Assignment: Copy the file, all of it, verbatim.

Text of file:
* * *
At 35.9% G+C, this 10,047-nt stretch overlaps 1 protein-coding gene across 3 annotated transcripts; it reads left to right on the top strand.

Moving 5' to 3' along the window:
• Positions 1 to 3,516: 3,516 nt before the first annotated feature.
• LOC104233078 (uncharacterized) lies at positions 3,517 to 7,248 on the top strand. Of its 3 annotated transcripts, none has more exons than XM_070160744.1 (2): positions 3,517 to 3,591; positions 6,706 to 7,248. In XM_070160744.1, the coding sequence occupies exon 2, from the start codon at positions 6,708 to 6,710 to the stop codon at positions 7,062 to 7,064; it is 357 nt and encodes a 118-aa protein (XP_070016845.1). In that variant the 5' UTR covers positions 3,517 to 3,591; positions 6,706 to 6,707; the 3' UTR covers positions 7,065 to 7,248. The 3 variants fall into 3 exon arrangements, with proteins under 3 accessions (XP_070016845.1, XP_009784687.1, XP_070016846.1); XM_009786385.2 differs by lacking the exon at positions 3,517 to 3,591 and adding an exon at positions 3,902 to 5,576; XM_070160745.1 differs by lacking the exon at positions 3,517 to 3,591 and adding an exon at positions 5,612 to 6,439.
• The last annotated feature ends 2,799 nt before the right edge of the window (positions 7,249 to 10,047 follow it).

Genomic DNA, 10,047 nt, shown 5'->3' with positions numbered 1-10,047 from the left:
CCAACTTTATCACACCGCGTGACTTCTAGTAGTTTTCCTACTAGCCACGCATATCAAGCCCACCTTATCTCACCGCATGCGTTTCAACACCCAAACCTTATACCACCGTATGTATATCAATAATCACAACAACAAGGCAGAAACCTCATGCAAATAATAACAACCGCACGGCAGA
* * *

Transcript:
At 35.9% G+C, this 10,047-nt stretch overlaps 1 protein-coding gene across 3 annotated transcripts; it reads left to right on the top strand.

Moving 5' to 3' along the window:
• Positions 1 to 3,516: 3,516 nt before the first annotated feature.
• LOC104233078 (uncharacterized) lies at positions 3,517 to 7,248 on the top strand. Of its 3 annotated transcripts, none has more exons than XM_070160744.1 (2): positions 3,517 to 3,591; positions 6,706 to 7,248. In XM_070160744.1, the coding sequence occupies exon 2, from the start codon at positions 6,708 to 6,710 to the stop codon at positions 7,062 to 7,064; it is 357 nt and encodes a 118-aa protein (XP_070016845.1). In that variant the 5' UTR covers positions 3,517 to 3,591; positions 6,706 to 6,707; the 3' UTR covers positions 7,065 to 7,248. The 3 variants fall into 3 exon arrangements, with proteins under 3 accessions (XP_070016845.1, XP_009784687.1, XP_070016846.1); XM_009786385.2 differs by lacking the exon at positions 3,517 to 3,591 and adding an exon at positions 3,902 to 5,576; XM_070160745.1 differs by lacking the exon at positions 3,517 to 3,591 and adding an exon at positions 5,612 to 6,439.
• The last annotated feature ends 2,799 nt before the right edge of the window (positions 7,249 to 10,047 follow it).

Genomic DNA, 10,047 nt, shown 5'->3' with positions numbered 1-10,047 from the left:
CCAACTTTATCACACCGCGTGACTTCTAGTAGTTTTCCTACTAGCCACGCATATCAAGCCCACCTTATCTCACCGCATGCGTTTCAACACCCAAACCTTATACCACCGTATGTATATCAATAATCACAACAACAAGGCAGAAACCTCATGCAAATAATAACAACCGCACGGCAGA